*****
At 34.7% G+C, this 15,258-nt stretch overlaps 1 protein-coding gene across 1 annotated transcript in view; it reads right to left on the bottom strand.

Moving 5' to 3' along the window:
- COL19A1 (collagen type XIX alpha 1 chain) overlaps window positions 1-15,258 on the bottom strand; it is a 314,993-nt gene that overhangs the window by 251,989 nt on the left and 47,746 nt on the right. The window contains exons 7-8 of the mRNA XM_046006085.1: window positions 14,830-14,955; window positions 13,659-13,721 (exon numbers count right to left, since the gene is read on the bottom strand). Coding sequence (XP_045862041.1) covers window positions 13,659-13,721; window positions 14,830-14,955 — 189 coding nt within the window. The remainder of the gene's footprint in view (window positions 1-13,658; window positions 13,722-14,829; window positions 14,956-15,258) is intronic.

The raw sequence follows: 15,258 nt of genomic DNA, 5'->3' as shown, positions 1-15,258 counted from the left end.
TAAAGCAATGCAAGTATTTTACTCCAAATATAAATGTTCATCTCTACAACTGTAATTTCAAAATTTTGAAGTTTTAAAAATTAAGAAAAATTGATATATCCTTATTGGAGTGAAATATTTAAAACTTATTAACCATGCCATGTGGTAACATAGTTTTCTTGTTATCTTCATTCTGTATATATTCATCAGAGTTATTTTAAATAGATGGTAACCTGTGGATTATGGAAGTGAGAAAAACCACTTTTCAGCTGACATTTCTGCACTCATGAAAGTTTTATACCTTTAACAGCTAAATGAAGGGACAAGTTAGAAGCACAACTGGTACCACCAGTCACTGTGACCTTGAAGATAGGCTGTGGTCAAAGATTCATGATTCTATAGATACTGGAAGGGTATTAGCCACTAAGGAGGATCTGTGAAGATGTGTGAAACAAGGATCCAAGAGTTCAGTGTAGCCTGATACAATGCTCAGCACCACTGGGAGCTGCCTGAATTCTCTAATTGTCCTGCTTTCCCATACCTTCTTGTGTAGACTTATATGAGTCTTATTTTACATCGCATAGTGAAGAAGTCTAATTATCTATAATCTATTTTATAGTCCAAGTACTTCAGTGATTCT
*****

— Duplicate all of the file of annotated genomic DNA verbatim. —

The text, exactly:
At 34.7% G+C, this 15,258-nt stretch overlaps 1 protein-coding gene across 1 annotated transcript in view; it reads right to left on the bottom strand.

Moving 5' to 3' along the window:
- COL19A1 (collagen type XIX alpha 1 chain) overlaps window positions 1-15,258 on the bottom strand; it is a 314,993-nt gene that overhangs the window by 251,989 nt on the left and 47,746 nt on the right. The window contains exons 7-8 of the mRNA XM_046006085.1: window positions 14,830-14,955; window positions 13,659-13,721 (exon numbers count right to left, since the gene is read on the bottom strand). Coding sequence (XP_045862041.1) covers window positions 13,659-13,721; window positions 14,830-14,955 — 189 coding nt within the window. The remainder of the gene's footprint in view (window positions 1-13,658; window positions 13,722-14,829; window positions 14,956-15,258) is intronic.

The raw sequence follows: 15,258 nt of genomic DNA, 5'->3' as shown, positions 1-15,258 counted from the left end.
TAAAGCAATGCAAGTATTTTACTCCAAATATAAATGTTCATCTCTACAACTGTAATTTCAAAATTTTGAAGTTTTAAAAATTAAGAAAAATTGATATATCCTTATTGGAGTGAAATATTTAAAACTTATTAACCATGCCATGTGGTAACATAGTTTTCTTGTTATCTTCATTCTGTATATATTCATCAGAGTTATTTTAAATAGATGGTAACCTGTGGATTATGGAAGTGAGAAAAACCACTTTTCAGCTGACATTTCTGCACTCATGAAAGTTTTATACCTTTAACAGCTAAATGAAGGGACAAGTTAGAAGCACAACTGGTACCACCAGTCACTGTGACCTTGAAGATAGGCTGTGGTCAAAGATTCATGATTCTATAGATACTGGAAGGGTATTAGCCACTAAGGAGGATCTGTGAAGATGTGTGAAACAAGGATCCAAGAGTTCAGTGTAGCCTGATACAATGCTCAGCACCACTGGGAGCTGCCTGAATTCTCTAATTGTCCTGCTTTCCCATACCTTCTTGTGTAGACTTATATGAGTCTTATTTTACATCGCATAGTGAAGAAGTCTAATTATCTATAATCTATTTTATAGTCCAAGTACTTCAGTGATTCT